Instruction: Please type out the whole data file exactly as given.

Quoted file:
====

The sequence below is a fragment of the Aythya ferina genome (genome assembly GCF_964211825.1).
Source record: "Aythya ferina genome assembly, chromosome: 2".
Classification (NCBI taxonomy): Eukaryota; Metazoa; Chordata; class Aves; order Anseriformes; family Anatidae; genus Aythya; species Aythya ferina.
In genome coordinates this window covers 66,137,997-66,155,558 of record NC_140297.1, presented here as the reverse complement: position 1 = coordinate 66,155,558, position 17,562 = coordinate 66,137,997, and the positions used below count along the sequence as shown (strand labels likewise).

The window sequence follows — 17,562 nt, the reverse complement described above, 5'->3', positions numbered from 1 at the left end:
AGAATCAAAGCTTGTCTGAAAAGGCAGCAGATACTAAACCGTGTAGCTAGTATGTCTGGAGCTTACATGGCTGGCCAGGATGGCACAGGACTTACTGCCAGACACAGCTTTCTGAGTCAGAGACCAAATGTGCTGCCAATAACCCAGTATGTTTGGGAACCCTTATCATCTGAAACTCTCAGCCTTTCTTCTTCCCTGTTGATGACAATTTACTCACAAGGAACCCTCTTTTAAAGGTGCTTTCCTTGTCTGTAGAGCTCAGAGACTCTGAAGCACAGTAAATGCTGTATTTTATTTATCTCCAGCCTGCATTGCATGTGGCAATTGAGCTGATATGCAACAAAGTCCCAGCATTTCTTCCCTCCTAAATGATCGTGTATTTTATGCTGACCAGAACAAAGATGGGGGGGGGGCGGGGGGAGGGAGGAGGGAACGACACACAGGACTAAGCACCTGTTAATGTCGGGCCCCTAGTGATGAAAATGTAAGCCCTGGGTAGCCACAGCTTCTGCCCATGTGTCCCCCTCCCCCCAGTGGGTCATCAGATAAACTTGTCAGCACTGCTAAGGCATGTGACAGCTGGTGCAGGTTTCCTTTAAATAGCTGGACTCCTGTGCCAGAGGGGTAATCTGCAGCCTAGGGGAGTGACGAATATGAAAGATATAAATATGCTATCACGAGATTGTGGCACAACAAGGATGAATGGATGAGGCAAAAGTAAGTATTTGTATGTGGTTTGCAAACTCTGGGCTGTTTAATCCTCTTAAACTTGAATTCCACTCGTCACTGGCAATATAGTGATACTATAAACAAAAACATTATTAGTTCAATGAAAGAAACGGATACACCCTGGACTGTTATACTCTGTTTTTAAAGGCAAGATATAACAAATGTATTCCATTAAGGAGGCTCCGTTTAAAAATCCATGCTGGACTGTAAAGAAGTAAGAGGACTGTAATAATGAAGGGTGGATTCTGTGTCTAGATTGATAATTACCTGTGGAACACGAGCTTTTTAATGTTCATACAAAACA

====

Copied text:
The sequence below is a fragment of the Aythya ferina genome (genome assembly GCF_964211825.1).
Source record: "Aythya ferina genome assembly, chromosome: 2".
Classification (NCBI taxonomy): Eukaryota; Metazoa; Chordata; class Aves; order Anseriformes; family Anatidae; genus Aythya; species Aythya ferina.
In genome coordinates this window covers 66,137,997-66,155,558 of record NC_140297.1, presented here as the reverse complement: position 1 = coordinate 66,155,558, position 17,562 = coordinate 66,137,997, and the positions used below count along the sequence as shown (strand labels likewise).

The window sequence follows — 17,562 nt, the reverse complement described above, 5'->3', positions numbered from 1 at the left end:
AGAATCAAAGCTTGTCTGAAAAGGCAGCAGATACTAAACCGTGTAGCTAGTATGTCTGGAGCTTACATGGCTGGCCAGGATGGCACAGGACTTACTGCCAGACACAGCTTTCTGAGTCAGAGACCAAATGTGCTGCCAATAACCCAGTATGTTTGGGAACCCTTATCATCTGAAACTCTCAGCCTTTCTTCTTCCCTGTTGATGACAATTTACTCACAAGGAACCCTCTTTTAAAGGTGCTTTCCTTGTCTGTAGAGCTCAGAGACTCTGAAGCACAGTAAATGCTGTATTTTATTTATCTCCAGCCTGCATTGCATGTGGCAATTGAGCTGATATGCAACAAAGTCCCAGCATTTCTTCCCTCCTAAATGATCGTGTATTTTATGCTGACCAGAACAAAGATGGGGGGGGGGCGGGGGGAGGGAGGAGGGAACGACACACAGGACTAAGCACCTGTTAATGTCGGGCCCCTAGTGATGAAAATGTAAGCCCTGGGTAGCCACAGCTTCTGCCCATGTGTCCCCCTCCCCCCAGTGGGTCATCAGATAAACTTGTCAGCACTGCTAAGGCATGTGACAGCTGGTGCAGGTTTCCTTTAAATAGCTGGACTCCTGTGCCAGAGGGGTAATCTGCAGCCTAGGGGAGTGACGAATATGAAAGATATAAATATGCTATCACGAGATTGTGGCACAACAAGGATGAATGGATGAGGCAAAAGTAAGTATTTGTATGTGGTTTGCAAACTCTGGGCTGTTTAATCCTCTTAAACTTGAATTCCACTCGTCACTGGCAATATAGTGATACTATAAACAAAAACATTATTAGTTCAATGAAAGAAACGGATACACCCTGGACTGTTATACTCTGTTTTTAAAGGCAAGATATAACAAATGTATTCCATTAAGGAGGCTCCGTTTAAAAATCCATGCTGGACTGTAAAGAAGTAAGAGGACTGTAATAATGAAGGGTGGATTCTGTGTCTAGATTGATAATTACCTGTGGAACACGAGCTTTTTAATGTTCATACAAAACA